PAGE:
Theme 1: An economic development sports analogy – If my Edmonton Oilers are like the New Brunswick of North America then my Washington Nationals (poor old Expos) are like Zimbabwe.
Theme 2: I heard a guy give a speech a few days ago and he said that one of New Brunswick’s biggest problems is that we have no real urban centre and are sparsely populated. He is right about the lack of an ‘urban centre’ (although the ‘real’ thing is subjective). The largest urban centre in New Brunswick has 17% of the provincial population. Every other province in Canada has an urban centre with at least 25% of the provincial population – Montreal, Toronto, Halifax and Vancouver are well above 40%.
However, he is wrong about the ‘sparsely populated’ thing. New Brunswick is, I believe, the second most densely populated province in Canada behind PEI. 98% of the population lives within an hour’s drive of an urban centre (as defined by Statistics Canada. The problem with New Brunswickers is that we think we are sparsely populated. I had lunch today with a couple of health care administrators who told me that people fight tooth and nail to get specialized and expensive health care testing equipment in their hospital rather than drive 1.5 hours to another city to take the test. Cripes, there are people in the GTA that have to drive well over an hour to get to an airport.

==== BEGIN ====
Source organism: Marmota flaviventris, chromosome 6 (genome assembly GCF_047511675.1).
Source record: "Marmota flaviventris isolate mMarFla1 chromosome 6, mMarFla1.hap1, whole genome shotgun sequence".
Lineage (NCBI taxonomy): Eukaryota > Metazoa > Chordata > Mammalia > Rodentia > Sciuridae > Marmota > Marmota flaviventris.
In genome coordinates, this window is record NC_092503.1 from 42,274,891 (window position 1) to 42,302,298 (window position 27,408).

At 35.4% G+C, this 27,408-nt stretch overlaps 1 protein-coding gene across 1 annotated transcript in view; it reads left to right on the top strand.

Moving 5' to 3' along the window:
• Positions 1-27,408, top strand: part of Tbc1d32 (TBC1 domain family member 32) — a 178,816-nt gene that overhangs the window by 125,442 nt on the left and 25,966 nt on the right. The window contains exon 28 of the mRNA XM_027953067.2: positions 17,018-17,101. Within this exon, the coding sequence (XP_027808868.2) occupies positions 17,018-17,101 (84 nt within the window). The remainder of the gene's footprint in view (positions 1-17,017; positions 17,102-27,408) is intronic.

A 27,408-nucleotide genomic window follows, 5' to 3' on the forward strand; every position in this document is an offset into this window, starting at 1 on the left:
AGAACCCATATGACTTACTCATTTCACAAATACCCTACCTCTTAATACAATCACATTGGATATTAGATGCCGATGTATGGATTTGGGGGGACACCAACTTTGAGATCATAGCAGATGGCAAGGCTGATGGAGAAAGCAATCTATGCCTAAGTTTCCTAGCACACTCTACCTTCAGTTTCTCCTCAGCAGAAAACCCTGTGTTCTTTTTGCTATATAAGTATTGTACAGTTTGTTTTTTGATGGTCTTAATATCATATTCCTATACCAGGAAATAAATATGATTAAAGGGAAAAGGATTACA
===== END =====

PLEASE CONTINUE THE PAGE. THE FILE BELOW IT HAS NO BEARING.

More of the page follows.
Theme 3: I heard a guy on CBC today saying we need to place far more emphasis on history in our schools. Apparently, New Brunswick ranks very low nationally in this area. I couldn’t agree more. I think that history provides a grounding for residents – a connection to the past that is very important. However, I wondered as I listened to this guy about how many high school history teachers in New Brunswick could answer this simple but it would seem vital question: “Teacher, why has New Brunswick underperformed the rest of Canada in the area of population growth for over a Century?”.
Some enterprising teacher might suggest it has been our mix of industrial development. That’s probably one of the better academic answers. Others might say it has to do with our lack of urbanization. That is not a particularly bright answer. If New Brunswick’s urban centres had been growing in a similar fashion as Ontario’s, we would have had a similar urbanization.
It seems to me that if this question – about New Brunswick’s chronic economic challenges – was debated in our high schools – we might end up with far more public interest and engagement in community economic development.